Submitted by Don Doman
On the Graham Norton Show, the popular British cable-TV talk show (BBC), Graham asked guest Paul McCartney if The Beatles had ever participated in local talent shows before they became famous. They had. Graham then asked if they had won. Nope. McCartney explained, “There was this old woman who played the spoons and she always beat us.” It sounds ludicrous that the band “considered by many as the greatest and most influential act of the rock era” lost out to a woman who played the musical spoons, but it’s true. A lesser band might have given up, but The Beatles continued as a group from 1960 to 1970 and eventually had sales of over one billion units (as estimated by EMI Records).
Think of other efforts that might have been abandoned in the face of seeming failure and humiliation. Imagine an artist displaying a creative painting in an exhibition and getting an honorable mention or no recognition at all, while the blue ribbon is given to someone who paints cats with big eyes, dogs playing poker or tropical scenes on black velvet. Imagine a computer programmer who comes up with a cell phone application to help diagnose signs of a medical condition but gets snowballed by an app that connects people to sites with the latest shoes. We must all judge our efforts/results based on what we know and believe.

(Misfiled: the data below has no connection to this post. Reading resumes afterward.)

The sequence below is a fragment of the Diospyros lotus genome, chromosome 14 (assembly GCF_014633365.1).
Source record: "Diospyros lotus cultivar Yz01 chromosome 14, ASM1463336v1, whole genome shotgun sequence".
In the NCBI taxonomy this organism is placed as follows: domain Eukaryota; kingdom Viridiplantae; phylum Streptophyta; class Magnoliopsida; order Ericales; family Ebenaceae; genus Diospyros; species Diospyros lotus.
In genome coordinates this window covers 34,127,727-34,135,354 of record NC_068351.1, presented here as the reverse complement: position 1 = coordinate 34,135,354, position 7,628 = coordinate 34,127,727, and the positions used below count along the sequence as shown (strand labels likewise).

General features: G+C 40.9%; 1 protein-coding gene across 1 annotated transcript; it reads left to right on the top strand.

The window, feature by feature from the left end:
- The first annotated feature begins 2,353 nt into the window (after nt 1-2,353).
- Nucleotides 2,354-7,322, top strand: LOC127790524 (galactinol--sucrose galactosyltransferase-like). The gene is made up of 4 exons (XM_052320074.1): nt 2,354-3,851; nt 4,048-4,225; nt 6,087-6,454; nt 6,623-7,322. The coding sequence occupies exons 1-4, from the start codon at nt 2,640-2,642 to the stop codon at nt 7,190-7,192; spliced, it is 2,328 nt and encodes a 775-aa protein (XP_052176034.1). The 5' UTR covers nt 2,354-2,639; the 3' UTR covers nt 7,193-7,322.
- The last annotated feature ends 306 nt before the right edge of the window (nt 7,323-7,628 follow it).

We can’t completely ignore what others say or how they will react, but we should at least reflect on them. There’s an old Spanish saying that I’ve always liked, it’s something like this, “If one person calls you a jackass; never mind it. If two people call you a jackass; think about it. If three people call you a jackass; start looking for a saddle.”
If you defend your music, your service, your product and achieve a little success to fuel your passion and then you lose out to someone playing the spoons, don’t be disheartened. You may not have found your market yet. Seek consensus among people you trust, rather than just opinions; that’s just good market research. As they say, market research doesn’t cost money, it saves time AND money. If you are sure, then double your efforts; but never forget about those potential saddles . . . their memory could spur you on.